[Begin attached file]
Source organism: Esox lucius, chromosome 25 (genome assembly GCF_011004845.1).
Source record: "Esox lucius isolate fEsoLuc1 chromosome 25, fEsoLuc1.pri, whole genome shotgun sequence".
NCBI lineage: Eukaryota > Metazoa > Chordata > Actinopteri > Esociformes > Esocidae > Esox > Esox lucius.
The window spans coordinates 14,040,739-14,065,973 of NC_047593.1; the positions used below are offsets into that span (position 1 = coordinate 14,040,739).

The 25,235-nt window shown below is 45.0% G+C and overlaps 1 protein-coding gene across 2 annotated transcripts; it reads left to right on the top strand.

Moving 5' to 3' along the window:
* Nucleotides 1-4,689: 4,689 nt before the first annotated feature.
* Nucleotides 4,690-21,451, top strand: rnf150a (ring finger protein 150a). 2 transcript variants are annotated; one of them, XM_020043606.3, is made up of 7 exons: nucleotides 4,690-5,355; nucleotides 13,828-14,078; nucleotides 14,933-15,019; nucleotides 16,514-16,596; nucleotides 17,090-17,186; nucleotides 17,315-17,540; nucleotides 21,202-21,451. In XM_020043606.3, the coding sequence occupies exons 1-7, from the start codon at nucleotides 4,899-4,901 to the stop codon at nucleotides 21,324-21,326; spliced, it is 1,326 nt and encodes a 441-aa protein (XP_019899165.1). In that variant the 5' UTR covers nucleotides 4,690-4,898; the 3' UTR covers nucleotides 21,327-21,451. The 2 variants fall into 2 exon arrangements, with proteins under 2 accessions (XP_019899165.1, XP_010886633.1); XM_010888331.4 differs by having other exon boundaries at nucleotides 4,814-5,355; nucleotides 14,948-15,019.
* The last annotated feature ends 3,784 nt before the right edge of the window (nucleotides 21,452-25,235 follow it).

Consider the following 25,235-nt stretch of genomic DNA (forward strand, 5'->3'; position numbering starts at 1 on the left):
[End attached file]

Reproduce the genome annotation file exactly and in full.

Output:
Source organism: Esox lucius, chromosome 25 (genome assembly GCF_011004845.1).
Source record: "Esox lucius isolate fEsoLuc1 chromosome 25, fEsoLuc1.pri, whole genome shotgun sequence".
NCBI lineage: Eukaryota > Metazoa > Chordata > Actinopteri > Esociformes > Esocidae > Esox > Esox lucius.
The window spans coordinates 14,040,739-14,065,973 of NC_047593.1; the positions used below are offsets into that span (position 1 = coordinate 14,040,739).

The 25,235-nt window shown below is 45.0% G+C and overlaps 1 protein-coding gene across 2 annotated transcripts; it reads left to right on the top strand.

Moving 5' to 3' along the window:
* Nucleotides 1-4,689: 4,689 nt before the first annotated feature.
* Nucleotides 4,690-21,451, top strand: rnf150a (ring finger protein 150a). 2 transcript variants are annotated; one of them, XM_020043606.3, is made up of 7 exons: nucleotides 4,690-5,355; nucleotides 13,828-14,078; nucleotides 14,933-15,019; nucleotides 16,514-16,596; nucleotides 17,090-17,186; nucleotides 17,315-17,540; nucleotides 21,202-21,451. In XM_020043606.3, the coding sequence occupies exons 1-7, from the start codon at nucleotides 4,899-4,901 to the stop codon at nucleotides 21,324-21,326; spliced, it is 1,326 nt and encodes a 441-aa protein (XP_019899165.1). In that variant the 5' UTR covers nucleotides 4,690-4,898; the 3' UTR covers nucleotides 21,327-21,451. The 2 variants fall into 2 exon arrangements, with proteins under 2 accessions (XP_019899165.1, XP_010886633.1); XM_010888331.4 differs by having other exon boundaries at nucleotides 4,814-5,355; nucleotides 14,948-15,019.
* The last annotated feature ends 3,784 nt before the right edge of the window (nucleotides 21,452-25,235 follow it).

Consider the following 25,235-nt stretch of genomic DNA (forward strand, 5'->3'; position numbering starts at 1 on the left):